XmlDocument metadata = new XmlDocument();
    metadata.AppendChild(metadata.CreateElement("metadata"));

    XmlElement xmlExif = metadata.CreateElement("exif");
    xmlExif.SetAttribute("DateTime", exifList["ExifDateTime"]);
    xmlExif.SetAttribute("Orientation", exifList["ExifOrientation"]);
    xmlExif.SetAttribute("Model", exifList["ExifModel"]);
    metadata.DocumentElement.AppendChild(xmlExif);

    XmlElement xmlIptc = metadata.CreateElement("iptc");
    xmlIptc.SetAttribute("Credit", iptcList["IptcCredit"]);
    xmlIptc.SetAttribute("Headline", iptcList["IptcHeadline"]);
    metadata.DocumentElement.AppendChild(xmlIptc);

    metadata.Save(Server.MapPath("metadata.xml"));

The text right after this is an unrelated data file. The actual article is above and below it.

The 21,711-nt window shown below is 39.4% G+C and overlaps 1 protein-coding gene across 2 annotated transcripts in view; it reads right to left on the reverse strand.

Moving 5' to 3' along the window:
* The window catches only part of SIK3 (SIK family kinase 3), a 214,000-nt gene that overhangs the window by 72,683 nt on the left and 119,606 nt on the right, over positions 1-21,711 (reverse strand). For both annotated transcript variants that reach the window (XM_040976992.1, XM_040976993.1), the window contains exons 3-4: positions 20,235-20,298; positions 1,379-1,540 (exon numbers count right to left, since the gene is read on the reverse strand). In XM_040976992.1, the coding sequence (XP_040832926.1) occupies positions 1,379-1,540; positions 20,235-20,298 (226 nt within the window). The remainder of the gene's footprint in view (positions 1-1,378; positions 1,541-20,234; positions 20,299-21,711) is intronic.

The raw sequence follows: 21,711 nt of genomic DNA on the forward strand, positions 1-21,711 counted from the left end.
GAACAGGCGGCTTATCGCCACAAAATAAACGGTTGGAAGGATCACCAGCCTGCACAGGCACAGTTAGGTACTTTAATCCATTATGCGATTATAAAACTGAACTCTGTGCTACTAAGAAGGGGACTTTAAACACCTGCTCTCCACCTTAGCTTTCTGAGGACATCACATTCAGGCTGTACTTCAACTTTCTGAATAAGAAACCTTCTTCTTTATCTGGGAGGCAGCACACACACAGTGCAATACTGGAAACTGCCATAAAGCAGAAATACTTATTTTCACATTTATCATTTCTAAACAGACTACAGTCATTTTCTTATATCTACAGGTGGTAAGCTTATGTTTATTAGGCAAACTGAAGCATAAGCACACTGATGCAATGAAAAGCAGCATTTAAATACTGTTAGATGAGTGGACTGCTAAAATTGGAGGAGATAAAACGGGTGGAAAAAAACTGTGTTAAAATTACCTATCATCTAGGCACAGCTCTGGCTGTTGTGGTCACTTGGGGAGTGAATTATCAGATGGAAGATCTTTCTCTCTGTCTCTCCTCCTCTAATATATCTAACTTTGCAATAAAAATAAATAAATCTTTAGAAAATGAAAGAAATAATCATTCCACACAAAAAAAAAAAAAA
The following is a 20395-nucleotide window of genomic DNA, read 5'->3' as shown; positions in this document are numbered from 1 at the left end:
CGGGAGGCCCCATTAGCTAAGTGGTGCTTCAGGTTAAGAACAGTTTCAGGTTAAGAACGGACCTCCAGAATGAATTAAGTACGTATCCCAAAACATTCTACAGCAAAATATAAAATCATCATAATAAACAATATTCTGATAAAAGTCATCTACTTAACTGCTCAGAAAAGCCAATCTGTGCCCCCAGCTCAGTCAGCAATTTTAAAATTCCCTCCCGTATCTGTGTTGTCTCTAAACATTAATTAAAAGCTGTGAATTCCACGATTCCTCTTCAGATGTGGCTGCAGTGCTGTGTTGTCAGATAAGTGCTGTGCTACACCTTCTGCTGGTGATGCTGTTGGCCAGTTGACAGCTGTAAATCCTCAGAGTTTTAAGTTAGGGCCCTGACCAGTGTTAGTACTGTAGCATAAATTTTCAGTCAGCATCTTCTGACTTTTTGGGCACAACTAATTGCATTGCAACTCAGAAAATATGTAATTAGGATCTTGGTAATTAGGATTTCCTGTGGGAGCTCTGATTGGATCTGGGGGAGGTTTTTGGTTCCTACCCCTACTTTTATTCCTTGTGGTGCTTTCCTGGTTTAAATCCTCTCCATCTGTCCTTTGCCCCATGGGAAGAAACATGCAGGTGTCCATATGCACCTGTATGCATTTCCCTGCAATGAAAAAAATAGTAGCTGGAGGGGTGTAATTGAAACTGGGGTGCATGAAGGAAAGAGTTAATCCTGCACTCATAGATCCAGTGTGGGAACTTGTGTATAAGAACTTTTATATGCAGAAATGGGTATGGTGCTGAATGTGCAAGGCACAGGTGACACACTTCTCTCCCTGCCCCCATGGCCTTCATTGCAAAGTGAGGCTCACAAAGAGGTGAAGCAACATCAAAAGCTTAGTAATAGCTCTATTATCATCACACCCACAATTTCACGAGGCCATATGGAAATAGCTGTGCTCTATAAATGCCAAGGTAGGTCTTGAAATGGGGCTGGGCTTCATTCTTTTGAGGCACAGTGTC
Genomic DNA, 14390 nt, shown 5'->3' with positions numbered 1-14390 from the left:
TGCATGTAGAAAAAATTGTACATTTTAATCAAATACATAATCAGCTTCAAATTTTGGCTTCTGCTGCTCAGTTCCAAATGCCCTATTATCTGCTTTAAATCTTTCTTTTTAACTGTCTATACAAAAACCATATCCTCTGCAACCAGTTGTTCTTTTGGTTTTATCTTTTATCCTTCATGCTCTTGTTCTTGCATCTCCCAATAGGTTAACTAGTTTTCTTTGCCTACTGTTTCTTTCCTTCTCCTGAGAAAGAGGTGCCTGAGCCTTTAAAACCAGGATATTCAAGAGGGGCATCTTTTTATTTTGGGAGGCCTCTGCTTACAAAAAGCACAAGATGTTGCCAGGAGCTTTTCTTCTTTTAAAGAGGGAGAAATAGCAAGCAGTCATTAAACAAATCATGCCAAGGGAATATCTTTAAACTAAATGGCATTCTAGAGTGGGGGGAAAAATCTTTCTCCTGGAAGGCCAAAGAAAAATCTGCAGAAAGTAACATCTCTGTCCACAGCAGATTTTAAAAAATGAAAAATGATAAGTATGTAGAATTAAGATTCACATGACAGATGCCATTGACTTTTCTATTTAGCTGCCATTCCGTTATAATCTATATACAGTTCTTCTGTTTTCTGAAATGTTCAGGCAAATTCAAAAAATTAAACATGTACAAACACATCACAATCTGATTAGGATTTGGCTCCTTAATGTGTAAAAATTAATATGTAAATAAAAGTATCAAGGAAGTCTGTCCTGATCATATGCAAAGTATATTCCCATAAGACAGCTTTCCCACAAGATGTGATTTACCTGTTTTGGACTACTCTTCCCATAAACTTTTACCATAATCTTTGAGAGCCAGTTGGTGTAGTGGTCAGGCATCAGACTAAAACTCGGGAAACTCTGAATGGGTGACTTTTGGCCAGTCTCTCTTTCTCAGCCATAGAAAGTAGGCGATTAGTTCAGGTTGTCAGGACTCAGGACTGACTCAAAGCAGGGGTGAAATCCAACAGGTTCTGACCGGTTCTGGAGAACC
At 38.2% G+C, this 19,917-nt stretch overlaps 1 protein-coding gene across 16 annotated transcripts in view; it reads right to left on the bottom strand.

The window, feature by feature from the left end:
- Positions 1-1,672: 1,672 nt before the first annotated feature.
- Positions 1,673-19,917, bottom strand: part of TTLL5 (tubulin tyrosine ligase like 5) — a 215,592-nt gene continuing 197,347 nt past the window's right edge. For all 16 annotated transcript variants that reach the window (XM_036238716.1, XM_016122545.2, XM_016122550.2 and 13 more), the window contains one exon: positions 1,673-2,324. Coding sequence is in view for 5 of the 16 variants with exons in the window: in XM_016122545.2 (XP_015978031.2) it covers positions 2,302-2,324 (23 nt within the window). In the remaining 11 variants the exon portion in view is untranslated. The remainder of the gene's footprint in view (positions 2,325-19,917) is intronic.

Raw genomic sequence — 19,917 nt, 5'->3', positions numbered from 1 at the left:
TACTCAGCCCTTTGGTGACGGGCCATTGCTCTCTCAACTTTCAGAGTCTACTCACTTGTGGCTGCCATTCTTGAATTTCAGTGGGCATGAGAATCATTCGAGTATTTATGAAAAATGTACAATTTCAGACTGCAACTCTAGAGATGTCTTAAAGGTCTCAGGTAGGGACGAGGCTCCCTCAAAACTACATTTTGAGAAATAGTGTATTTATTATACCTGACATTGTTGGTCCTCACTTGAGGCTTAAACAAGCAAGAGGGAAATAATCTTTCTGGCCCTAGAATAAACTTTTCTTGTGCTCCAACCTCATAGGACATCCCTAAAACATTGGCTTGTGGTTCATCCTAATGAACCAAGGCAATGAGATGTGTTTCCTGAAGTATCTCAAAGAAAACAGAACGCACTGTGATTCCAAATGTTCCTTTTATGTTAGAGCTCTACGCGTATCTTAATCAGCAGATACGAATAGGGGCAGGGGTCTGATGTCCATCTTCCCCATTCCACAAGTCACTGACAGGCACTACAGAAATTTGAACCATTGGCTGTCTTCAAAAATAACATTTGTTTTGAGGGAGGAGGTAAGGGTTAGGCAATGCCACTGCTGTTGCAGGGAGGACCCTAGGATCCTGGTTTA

}

Recovering Folder Structure on Server

When you upload folders you may need to save files preserving the folder structure the user sent. This task is discussed in Uploading Folders topic. The article shows how to configure Image Uploader to send paths along with files and how to handle them on the server side. To solve this task using Image Uploader ASP.NET control you should follow these instructions with only one difference. You should use RelativeFilePath property to retrieve a relative path instead of FileName_i POST field. This property makes sense only if the folder upload feature is turned on (i.e. the AllowFolderUpload is set to true) and the uploaded file was located inside a subfolder. In that case this property contains a relative path to the file and the OriginalFileName represents its filename. For example, if the user sends a My Documents\My Photos\00001.jpg file its FileName_i POST field will contain My Documents\My Photos\00001.jpg value. However, the RelativeFilePath property will contain My Documents\My Photos\ value and the OriginalFileName property will contain 00001.jpg.